The longer your loan, the more interest you will pay, because your lender is collecting interest over a longer period of time. So shorter loans will have less interest due even if you can’t get a lower interest rate. But shorter loans can cause higher monthly payments. Once again, you will want to calculate the savings and the cost short-term and long-term to determine if it’s a wise financial move.
Converting from an adjustable-rate mortgage to a fixed-rate mortgage
You may want to refinance to convert from an adjustable-rate mortgage to a fixed-rate mortgage. ARMs have interest rates that may start out lower but change over time based on the current market. That can be good when rates are low, but it can also mean very high rates and uncertainty. Refinancing will allow you to switch to a mortgage with a fixed rate that will not change or fluctuate based on the market. But if you already have a low-interest fixed-rate mortgage, your new rate would need to be considerably lower for you to see savings after you factor in closing costs. So you may choose to switch from a fixed-rate mortgage to an adjustable-rate mortgage if the ARM has a better current rate.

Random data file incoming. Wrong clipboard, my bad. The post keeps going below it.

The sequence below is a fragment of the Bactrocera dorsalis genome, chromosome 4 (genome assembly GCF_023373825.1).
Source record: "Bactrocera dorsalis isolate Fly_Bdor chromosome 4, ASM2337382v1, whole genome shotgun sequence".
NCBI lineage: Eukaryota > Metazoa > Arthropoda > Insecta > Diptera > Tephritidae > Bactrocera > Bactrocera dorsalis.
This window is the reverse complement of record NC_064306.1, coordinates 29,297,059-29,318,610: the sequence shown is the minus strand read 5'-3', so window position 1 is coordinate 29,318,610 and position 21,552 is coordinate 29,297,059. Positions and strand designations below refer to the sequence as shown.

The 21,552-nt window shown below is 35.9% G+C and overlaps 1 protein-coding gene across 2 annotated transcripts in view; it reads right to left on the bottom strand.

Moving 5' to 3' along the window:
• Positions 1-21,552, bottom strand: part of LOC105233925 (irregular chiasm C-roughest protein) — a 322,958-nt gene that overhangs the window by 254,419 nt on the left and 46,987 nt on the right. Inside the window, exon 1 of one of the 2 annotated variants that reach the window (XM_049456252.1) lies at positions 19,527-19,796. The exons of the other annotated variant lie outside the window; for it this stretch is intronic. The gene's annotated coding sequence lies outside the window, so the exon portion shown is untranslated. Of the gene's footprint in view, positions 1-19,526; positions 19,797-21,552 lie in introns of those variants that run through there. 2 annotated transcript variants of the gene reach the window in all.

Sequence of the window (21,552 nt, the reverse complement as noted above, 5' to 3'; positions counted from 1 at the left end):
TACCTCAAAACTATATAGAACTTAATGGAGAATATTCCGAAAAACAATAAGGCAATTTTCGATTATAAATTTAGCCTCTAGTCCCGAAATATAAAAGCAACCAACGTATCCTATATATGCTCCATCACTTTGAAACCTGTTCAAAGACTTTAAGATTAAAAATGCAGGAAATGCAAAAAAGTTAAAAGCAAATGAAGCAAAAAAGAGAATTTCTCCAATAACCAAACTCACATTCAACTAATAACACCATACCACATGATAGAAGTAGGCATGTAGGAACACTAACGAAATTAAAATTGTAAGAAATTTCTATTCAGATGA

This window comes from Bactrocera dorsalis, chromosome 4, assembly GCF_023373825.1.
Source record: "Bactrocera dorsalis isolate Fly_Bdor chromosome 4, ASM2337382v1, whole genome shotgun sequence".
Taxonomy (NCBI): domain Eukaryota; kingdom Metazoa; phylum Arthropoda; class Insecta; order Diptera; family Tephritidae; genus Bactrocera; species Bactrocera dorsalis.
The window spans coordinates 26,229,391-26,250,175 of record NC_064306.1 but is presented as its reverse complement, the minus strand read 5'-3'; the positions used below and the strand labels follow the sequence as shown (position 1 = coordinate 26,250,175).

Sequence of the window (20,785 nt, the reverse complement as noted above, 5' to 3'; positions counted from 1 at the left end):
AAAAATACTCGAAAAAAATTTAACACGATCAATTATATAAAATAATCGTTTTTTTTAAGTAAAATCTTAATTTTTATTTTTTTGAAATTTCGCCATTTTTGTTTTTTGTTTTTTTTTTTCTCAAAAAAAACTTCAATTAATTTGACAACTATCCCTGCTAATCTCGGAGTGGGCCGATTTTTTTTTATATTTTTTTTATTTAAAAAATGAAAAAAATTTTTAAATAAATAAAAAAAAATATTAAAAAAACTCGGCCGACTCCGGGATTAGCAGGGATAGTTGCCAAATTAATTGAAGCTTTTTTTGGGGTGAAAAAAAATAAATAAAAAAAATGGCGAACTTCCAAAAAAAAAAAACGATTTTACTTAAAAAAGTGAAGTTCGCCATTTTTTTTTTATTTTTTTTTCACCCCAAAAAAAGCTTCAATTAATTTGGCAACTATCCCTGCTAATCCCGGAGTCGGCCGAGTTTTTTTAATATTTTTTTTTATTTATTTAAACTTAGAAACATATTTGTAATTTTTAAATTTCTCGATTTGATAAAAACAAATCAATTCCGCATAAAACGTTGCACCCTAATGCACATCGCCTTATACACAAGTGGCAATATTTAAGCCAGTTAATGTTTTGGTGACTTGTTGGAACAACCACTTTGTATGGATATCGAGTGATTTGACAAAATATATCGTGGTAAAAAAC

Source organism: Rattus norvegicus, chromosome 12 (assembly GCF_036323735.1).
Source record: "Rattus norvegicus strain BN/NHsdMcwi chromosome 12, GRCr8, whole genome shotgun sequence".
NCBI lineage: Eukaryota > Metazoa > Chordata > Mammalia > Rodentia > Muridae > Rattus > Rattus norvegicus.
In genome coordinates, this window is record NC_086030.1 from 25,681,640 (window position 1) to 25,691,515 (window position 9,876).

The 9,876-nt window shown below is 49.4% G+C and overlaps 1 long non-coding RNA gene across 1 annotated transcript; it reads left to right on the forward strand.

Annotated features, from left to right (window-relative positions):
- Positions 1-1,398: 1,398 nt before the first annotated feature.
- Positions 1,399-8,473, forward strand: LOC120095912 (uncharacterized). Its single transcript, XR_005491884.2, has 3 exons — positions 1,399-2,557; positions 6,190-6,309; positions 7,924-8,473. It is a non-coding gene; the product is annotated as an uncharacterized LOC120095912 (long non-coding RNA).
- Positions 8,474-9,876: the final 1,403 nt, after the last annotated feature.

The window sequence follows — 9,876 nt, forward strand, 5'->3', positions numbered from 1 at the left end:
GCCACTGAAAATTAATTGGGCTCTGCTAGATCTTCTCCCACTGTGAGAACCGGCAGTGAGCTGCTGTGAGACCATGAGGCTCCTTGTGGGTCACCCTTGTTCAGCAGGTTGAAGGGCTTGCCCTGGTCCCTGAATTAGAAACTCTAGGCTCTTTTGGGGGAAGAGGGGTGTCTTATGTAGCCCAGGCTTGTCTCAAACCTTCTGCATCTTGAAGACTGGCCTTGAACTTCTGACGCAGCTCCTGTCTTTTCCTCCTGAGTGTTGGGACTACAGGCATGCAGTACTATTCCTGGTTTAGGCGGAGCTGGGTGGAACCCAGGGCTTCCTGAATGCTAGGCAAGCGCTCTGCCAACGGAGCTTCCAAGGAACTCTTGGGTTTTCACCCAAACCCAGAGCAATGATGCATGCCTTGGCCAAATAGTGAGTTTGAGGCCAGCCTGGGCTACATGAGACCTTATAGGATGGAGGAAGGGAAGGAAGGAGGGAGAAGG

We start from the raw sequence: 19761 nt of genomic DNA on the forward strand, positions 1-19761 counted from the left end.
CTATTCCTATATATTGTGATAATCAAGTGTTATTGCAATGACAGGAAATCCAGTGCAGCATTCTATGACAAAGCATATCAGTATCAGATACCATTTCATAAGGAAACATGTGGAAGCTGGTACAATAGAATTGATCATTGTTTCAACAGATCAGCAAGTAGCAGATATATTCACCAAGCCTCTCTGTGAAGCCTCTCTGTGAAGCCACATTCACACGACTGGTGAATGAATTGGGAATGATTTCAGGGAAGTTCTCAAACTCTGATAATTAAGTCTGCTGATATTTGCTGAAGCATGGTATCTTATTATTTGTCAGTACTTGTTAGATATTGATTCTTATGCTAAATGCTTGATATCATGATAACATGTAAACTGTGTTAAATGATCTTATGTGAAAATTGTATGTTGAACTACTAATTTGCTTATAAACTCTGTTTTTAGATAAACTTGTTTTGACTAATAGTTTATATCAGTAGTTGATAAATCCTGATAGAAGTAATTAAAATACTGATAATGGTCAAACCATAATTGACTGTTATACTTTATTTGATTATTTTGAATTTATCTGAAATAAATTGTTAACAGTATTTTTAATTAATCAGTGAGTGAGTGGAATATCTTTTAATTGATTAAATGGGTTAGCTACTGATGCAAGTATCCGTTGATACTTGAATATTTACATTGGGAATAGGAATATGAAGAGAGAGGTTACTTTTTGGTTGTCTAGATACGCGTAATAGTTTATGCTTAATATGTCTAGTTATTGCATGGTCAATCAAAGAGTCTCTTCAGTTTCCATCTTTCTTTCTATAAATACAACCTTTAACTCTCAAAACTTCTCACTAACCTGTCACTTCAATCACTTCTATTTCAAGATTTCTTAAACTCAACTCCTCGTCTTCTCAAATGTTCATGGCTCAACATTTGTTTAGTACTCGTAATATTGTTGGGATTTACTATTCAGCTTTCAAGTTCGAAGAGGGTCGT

ARMs tend to have lower monthly payments and could be beneficial when interest rates are dropping or for people who plan to move out of their homes within a few years. But this may not be the wisest decision for most people, as ARMs are much riskier since you don't know what the rate will be in the future. If you get an ARM when rates are low, chances are they won’t go any lower and will ultimately go up, meaning you’ll have to pay more interest. So as enticing as it may be to refinance with that lower rate, this option could end up costing you more once the rate resets and increases.
Leveraging your equity
Your home and the equity you have in it is an asset you can use. With your home equity as collateral, you can take out a home equity loan, a home equity line of credit (HELOC), reverse mortgage, or cash-out refinance. Each option will give you access to cash if you need it. Some homeowners leverage their equity to fund a renovation, pay a down payment on another home or pay another large expense. But some choose to consolidate their debt, which means combining multiple different debts into one single loan with one monthly payment.